But even before that I think Romney stood little chance of making a good impression in the UK. Most people in the UK couldn’t genuinely believe that George W. Bush got elected or re-elected. They marvelled at it. Romney praised the close relationship between the US and the UK, but it’s difficult, since (personally) I don’t see these shared values. We have a mutual interest in promoting tolerance and freedom across the world, but internally I think there are large differences between our cultural outlook, whatever our shared heritage. Hopefully, Romney noted the lack of armed police (or armed citizens, for that matter). Perhaps he noted our commitment to scientific study over religious teaching, particularly in the education of children. Perhaps he noted that since 1948 we’ve had the National Health Service, provided by our government.

    As what we call over here, a bleeding heart liberal, I have a vested interest in seeing Romney fail. He represents a right wing political agenda that is beyond the Conservative party, and I don’t like how right wing *they* can be. Even allowing for my prejudice against him though, and from my experience of talking to friends who are less left wing than myself, it seems to me that the UK looks at Romney and thinks: “If America elects that fool over Obama, then something’s gone seriously wrong.”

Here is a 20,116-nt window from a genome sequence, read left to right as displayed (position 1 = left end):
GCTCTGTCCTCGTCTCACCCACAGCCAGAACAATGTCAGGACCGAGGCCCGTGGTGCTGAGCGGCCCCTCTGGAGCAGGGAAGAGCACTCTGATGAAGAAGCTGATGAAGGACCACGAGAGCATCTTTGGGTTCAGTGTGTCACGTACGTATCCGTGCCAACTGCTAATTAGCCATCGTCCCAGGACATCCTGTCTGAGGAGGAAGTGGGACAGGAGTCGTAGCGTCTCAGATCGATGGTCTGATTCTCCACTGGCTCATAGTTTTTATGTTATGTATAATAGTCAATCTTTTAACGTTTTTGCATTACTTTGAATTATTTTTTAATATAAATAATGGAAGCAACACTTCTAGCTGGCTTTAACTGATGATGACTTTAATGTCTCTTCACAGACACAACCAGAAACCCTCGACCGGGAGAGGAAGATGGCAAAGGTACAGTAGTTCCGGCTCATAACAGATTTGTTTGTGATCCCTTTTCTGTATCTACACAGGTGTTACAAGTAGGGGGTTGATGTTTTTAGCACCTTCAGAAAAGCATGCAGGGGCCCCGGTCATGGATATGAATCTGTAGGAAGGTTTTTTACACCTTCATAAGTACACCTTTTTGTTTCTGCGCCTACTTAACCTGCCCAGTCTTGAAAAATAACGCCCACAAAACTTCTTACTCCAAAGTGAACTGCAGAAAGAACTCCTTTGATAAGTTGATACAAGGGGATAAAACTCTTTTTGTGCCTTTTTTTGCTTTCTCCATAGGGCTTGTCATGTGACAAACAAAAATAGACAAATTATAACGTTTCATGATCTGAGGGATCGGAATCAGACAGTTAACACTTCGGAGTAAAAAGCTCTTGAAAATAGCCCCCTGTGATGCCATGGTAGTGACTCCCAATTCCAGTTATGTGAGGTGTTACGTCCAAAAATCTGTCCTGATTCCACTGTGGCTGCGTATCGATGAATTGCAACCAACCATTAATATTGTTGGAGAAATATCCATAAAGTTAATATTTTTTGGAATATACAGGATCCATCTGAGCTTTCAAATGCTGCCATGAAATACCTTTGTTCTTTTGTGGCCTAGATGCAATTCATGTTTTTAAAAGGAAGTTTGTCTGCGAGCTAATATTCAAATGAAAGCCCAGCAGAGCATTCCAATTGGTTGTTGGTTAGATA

Okay, rant over. You can go back to having fun again now =)

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    • Nice rant Nick. Agree, Romney is not endearing himself to the Brits, nor to many others around the world for that matter. Your points are well noted, as is the fact that Romney was the best of the worst running for the Republican party. It was a thin herd.

      Election season will be comedy gold with him against Obama.
      xox
      eden

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  6. I daren’t comment on the political issue because I would go on and on. However, as a person not only representing his country, I understand his wife has horses in an equestrian event – is he a moron or was he just nervous? Either way, dumb ass just made himself look bad but great article by you and great comments from everyone.

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    • Thanks OHMJAM for your comment here. I think Romney was nervous, awkward, and wasn’t respectful of his wife at all. If I were a woman thinking of voting for him, I’d think long and hard.
      eden

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  7. Alex Jones

    Excellent article! There will forever be (with the exception of an intergalactic empire in 4000 AD when everyone is speaking Esperanto) a difference in British and American English. As an editor, I can honestly say it is difficult to change from one to the other, even when you are familiar with both!